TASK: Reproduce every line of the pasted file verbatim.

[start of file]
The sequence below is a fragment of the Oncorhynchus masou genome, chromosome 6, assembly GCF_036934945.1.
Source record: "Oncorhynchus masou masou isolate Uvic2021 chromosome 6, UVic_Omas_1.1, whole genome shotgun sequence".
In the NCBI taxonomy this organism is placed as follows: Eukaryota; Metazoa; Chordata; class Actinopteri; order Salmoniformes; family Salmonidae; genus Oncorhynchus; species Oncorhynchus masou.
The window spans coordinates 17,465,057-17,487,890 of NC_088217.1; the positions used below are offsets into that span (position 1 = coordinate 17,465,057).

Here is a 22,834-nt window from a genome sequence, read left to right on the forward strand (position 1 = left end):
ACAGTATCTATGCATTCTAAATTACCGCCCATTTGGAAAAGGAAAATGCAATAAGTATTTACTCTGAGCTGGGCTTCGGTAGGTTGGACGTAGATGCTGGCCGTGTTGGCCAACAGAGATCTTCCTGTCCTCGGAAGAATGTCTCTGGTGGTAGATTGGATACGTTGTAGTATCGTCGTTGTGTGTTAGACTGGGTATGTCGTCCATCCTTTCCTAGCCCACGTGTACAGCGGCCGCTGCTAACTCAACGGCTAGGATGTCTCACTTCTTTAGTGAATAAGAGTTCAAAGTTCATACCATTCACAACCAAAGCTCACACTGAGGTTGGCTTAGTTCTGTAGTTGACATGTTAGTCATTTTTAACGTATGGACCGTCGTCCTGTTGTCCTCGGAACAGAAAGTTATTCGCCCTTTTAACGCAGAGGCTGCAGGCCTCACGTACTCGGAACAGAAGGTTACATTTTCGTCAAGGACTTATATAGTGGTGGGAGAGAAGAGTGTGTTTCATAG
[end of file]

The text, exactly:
The sequence below is a fragment of the Oncorhynchus masou genome, chromosome 6, assembly GCF_036934945.1.
Source record: "Oncorhynchus masou masou isolate Uvic2021 chromosome 6, UVic_Omas_1.1, whole genome shotgun sequence".
In the NCBI taxonomy this organism is placed as follows: Eukaryota; Metazoa; Chordata; class Actinopteri; order Salmoniformes; family Salmonidae; genus Oncorhynchus; species Oncorhynchus masou.
The window spans coordinates 17,465,057-17,487,890 of NC_088217.1; the positions used below are offsets into that span (position 1 = coordinate 17,465,057).

Here is a 22,834-nt window from a genome sequence, read left to right on the forward strand (position 1 = left end):
ACAGTATCTATGCATTCTAAATTACCGCCCATTTGGAAAAGGAAAATGCAATAAGTATTTACTCTGAGCTGGGCTTCGGTAGGTTGGACGTAGATGCTGGCCGTGTTGGCCAACAGAGATCTTCCTGTCCTCGGAAGAATGTCTCTGGTGGTAGATTGGATACGTTGTAGTATCGTCGTTGTGTGTTAGACTGGGTATGTCGTCCATCCTTTCCTAGCCCACGTGTACAGCGGCCGCTGCTAACTCAACGGCTAGGATGTCTCACTTCTTTAGTGAATAAGAGTTCAAAGTTCATACCATTCACAACCAAAGCTCACACTGAGGTTGGCTTAGTTCTGTAGTTGACATGTTAGTCATTTTTAACGTATGGACCGTCGTCCTGTTGTCCTCGGAACAGAAAGTTATTCGCCCTTTTAACGCAGAGGCTGCAGGCCTCACGTACTCGGAACAGAAGGTTACATTTTCGTCAAGGACTTATATAGTGGTGGGAGAGAAGAGTGTGTTTCATAG